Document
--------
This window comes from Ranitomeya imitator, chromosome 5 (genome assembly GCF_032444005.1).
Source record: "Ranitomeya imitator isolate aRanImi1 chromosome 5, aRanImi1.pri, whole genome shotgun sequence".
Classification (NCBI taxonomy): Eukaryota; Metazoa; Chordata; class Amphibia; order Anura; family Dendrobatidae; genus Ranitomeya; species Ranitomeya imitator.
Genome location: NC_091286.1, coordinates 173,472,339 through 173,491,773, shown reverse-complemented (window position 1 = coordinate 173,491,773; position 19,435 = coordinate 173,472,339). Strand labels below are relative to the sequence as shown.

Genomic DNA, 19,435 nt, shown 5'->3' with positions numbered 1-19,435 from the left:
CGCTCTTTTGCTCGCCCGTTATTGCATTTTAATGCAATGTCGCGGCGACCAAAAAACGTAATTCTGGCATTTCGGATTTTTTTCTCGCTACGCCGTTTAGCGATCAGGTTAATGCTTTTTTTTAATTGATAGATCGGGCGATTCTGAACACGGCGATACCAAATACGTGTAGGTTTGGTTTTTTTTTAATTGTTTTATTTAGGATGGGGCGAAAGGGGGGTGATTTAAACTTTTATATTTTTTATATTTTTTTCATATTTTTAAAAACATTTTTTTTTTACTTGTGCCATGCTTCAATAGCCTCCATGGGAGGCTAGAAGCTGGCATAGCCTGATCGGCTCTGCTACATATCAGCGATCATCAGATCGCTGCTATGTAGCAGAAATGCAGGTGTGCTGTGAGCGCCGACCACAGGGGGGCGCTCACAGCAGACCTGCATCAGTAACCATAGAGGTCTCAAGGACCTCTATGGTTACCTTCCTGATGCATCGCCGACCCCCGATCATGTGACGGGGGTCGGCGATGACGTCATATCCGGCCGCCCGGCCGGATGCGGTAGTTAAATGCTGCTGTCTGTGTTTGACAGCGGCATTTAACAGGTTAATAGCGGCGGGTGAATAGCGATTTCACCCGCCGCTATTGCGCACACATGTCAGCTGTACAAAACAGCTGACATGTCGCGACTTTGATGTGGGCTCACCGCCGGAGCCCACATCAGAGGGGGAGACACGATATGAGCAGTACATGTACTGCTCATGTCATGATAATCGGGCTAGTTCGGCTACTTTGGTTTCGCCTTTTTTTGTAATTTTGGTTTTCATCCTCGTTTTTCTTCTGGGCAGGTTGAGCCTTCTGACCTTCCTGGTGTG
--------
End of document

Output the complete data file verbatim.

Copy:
This window comes from Ranitomeya imitator, chromosome 5 (genome assembly GCF_032444005.1).
Source record: "Ranitomeya imitator isolate aRanImi1 chromosome 5, aRanImi1.pri, whole genome shotgun sequence".
Classification (NCBI taxonomy): Eukaryota; Metazoa; Chordata; class Amphibia; order Anura; family Dendrobatidae; genus Ranitomeya; species Ranitomeya imitator.
Genome location: NC_091286.1, coordinates 173,472,339 through 173,491,773, shown reverse-complemented (window position 1 = coordinate 173,491,773; position 19,435 = coordinate 173,472,339). Strand labels below are relative to the sequence as shown.

Genomic DNA, 19,435 nt, shown 5'->3' with positions numbered 1-19,435 from the left:
CGCTCTTTTGCTCGCCCGTTATTGCATTTTAATGCAATGTCGCGGCGACCAAAAAACGTAATTCTGGCATTTCGGATTTTTTTCTCGCTACGCCGTTTAGCGATCAGGTTAATGCTTTTTTTTAATTGATAGATCGGGCGATTCTGAACACGGCGATACCAAATACGTGTAGGTTTGGTTTTTTTTTAATTGTTTTATTTAGGATGGGGCGAAAGGGGGGTGATTTAAACTTTTATATTTTTTATATTTTTTTCATATTTTTAAAAACATTTTTTTTTTACTTGTGCCATGCTTCAATAGCCTCCATGGGAGGCTAGAAGCTGGCATAGCCTGATCGGCTCTGCTACATATCAGCGATCATCAGATCGCTGCTATGTAGCAGAAATGCAGGTGTGCTGTGAGCGCCGACCACAGGGGGGCGCTCACAGCAGACCTGCATCAGTAACCATAGAGGTCTCAAGGACCTCTATGGTTACCTTCCTGATGCATCGCCGACCCCCGATCATGTGACGGGGGTCGGCGATGACGTCATATCCGGCCGCCCGGCCGGATGCGGTAGTTAAATGCTGCTGTCTGTGTTTGACAGCGGCATTTAACAGGTTAATAGCGGCGGGTGAATAGCGATTTCACCCGCCGCTATTGCGCACACATGTCAGCTGTACAAAACAGCTGACATGTCGCGACTTTGATGTGGGCTCACCGCCGGAGCCCACATCAGAGGGGGAGACACGATATGAGCAGTACATGTACTGCTCATGTCATGATAATCGGGCTAGTTCGGCTACTTTGGTTTCGCCTTTTTTTGTAATTTTGGTTTTCATCCTCGTTTTTCTTCTGGGCAGGTTGAGCCTTCTGACCTTCCTGGTGTG